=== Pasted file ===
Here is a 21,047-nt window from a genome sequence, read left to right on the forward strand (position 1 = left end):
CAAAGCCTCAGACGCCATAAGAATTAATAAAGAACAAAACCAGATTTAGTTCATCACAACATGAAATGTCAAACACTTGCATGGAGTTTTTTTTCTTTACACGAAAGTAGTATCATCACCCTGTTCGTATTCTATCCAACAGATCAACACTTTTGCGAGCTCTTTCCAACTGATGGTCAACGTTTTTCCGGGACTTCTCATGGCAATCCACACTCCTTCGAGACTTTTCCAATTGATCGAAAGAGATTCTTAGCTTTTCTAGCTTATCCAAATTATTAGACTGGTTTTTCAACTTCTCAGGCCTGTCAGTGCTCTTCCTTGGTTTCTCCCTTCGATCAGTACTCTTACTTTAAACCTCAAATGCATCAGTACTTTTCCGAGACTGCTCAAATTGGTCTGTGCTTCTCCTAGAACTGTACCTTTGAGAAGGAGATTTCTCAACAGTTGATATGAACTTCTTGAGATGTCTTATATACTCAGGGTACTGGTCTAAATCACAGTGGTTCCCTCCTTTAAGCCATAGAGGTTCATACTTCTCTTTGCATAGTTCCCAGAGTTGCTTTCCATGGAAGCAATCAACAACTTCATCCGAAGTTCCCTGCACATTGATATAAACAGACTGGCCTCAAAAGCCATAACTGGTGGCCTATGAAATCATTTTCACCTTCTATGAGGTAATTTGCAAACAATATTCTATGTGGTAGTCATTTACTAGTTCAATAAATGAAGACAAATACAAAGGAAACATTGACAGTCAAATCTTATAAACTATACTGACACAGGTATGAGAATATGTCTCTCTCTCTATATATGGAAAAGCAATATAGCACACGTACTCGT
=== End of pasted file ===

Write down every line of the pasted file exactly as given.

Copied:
Here is a 21,047-nt window from a genome sequence, read left to right on the forward strand (position 1 = left end):
CAAAGCCTCAGACGCCATAAGAATTAATAAAGAACAAAACCAGATTTAGTTCATCACAACATGAAATGTCAAACACTTGCATGGAGTTTTTTTTCTTTACACGAAAGTAGTATCATCACCCTGTTCGTATTCTATCCAACAGATCAACACTTTTGCGAGCTCTTTCCAACTGATGGTCAACGTTTTTCCGGGACTTCTCATGGCAATCCACACTCCTTCGAGACTTTTCCAATTGATCGAAAGAGATTCTTAGCTTTTCTAGCTTATCCAAATTATTAGACTGGTTTTTCAACTTCTCAGGCCTGTCAGTGCTCTTCCTTGGTTTCTCCCTTCGATCAGTACTCTTACTTTAAACCTCAAATGCATCAGTACTTTTCCGAGACTGCTCAAATTGGTCTGTGCTTCTCCTAGAACTGTACCTTTGAGAAGGAGATTTCTCAACAGTTGATATGAACTTCTTGAGATGTCTTATATACTCAGGGTACTGGTCTAAATCACAGTGGTTCCCTCCTTTAAGCCATAGAGGTTCATACTTCTCTTTGCATAGTTCCCAGAGTTGCTTTCCATGGAAGCAATCAACAACTTCATCCGAAGTTCCCTGCACATTGATATAAACAGACTGGCCTCAAAAGCCATAACTGGTGGCCTATGAAATCATTTTCACCTTCTATGAGGTAATTTGCAAACAATATTCTATGTGGTAGTCATTTACTAGTTCAATAAATGAAGACAAATACAAAGGAAACATTGACAGTCAAATCTTATAAACTATACTGACACAGGTATGAGAATATGTCTCTCTCTCTATATATGGAAAAGCAATATAGCACACGTACTCGT